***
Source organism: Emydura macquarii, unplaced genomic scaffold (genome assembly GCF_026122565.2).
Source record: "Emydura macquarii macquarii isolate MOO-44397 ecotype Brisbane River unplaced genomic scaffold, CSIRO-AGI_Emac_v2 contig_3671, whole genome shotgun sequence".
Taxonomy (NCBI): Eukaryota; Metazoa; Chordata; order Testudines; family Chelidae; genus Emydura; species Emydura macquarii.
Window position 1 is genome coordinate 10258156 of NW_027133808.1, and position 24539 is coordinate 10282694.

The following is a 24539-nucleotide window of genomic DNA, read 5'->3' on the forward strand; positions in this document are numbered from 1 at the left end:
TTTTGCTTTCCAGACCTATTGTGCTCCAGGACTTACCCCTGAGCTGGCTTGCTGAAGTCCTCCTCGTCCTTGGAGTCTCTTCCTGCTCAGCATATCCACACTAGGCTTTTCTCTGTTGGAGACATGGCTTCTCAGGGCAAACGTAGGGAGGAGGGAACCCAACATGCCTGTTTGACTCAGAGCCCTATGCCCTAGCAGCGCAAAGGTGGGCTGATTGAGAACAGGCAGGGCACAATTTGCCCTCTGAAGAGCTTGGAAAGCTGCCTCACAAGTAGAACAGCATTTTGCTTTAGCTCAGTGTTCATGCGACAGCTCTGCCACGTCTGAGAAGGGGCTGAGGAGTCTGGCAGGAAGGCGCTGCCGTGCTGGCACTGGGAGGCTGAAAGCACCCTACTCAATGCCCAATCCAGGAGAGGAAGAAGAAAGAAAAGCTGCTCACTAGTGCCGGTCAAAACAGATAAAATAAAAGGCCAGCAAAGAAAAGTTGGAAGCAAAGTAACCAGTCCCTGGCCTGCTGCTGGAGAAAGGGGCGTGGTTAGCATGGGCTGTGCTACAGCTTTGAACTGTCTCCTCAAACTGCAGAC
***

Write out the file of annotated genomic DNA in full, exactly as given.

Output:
Source organism: Emydura macquarii, unplaced genomic scaffold (genome assembly GCF_026122565.2).
Source record: "Emydura macquarii macquarii isolate MOO-44397 ecotype Brisbane River unplaced genomic scaffold, CSIRO-AGI_Emac_v2 contig_3671, whole genome shotgun sequence".
Taxonomy (NCBI): Eukaryota; Metazoa; Chordata; order Testudines; family Chelidae; genus Emydura; species Emydura macquarii.
Window position 1 is genome coordinate 10258156 of NW_027133808.1, and position 24539 is coordinate 10282694.

The following is a 24539-nucleotide window of genomic DNA, read 5'->3' on the forward strand; positions in this document are numbered from 1 at the left end:
TTTTGCTTTCCAGACCTATTGTGCTCCAGGACTTACCCCTGAGCTGGCTTGCTGAAGTCCTCCTCGTCCTTGGAGTCTCTTCCTGCTCAGCATATCCACACTAGGCTTTTCTCTGTTGGAGACATGGCTTCTCAGGGCAAACGTAGGGAGGAGGGAACCCAACATGCCTGTTTGACTCAGAGCCCTATGCCCTAGCAGCGCAAAGGTGGGCTGATTGAGAACAGGCAGGGCACAATTTGCCCTCTGAAGAGCTTGGAAAGCTGCCTCACAAGTAGAACAGCATTTTGCTTTAGCTCAGTGTTCATGCGACAGCTCTGCCACGTCTGAGAAGGGGCTGAGGAGTCTGGCAGGAAGGCGCTGCCGTGCTGGCACTGGGAGGCTGAAAGCACCCTACTCAATGCCCAATCCAGGAGAGGAAGAAGAAAGAAAAGCTGCTCACTAGTGCCGGTCAAAACAGATAAAATAAAAGGCCAGCAAAGAAAAGTTGGAAGCAAAGTAACCAGTCCCTGGCCTGCTGCTGGAGAAAGGGGCGTGGTTAGCATGGGCTGTGCTACAGCTTTGAACTGTCTCCTCAAACTGCAGAC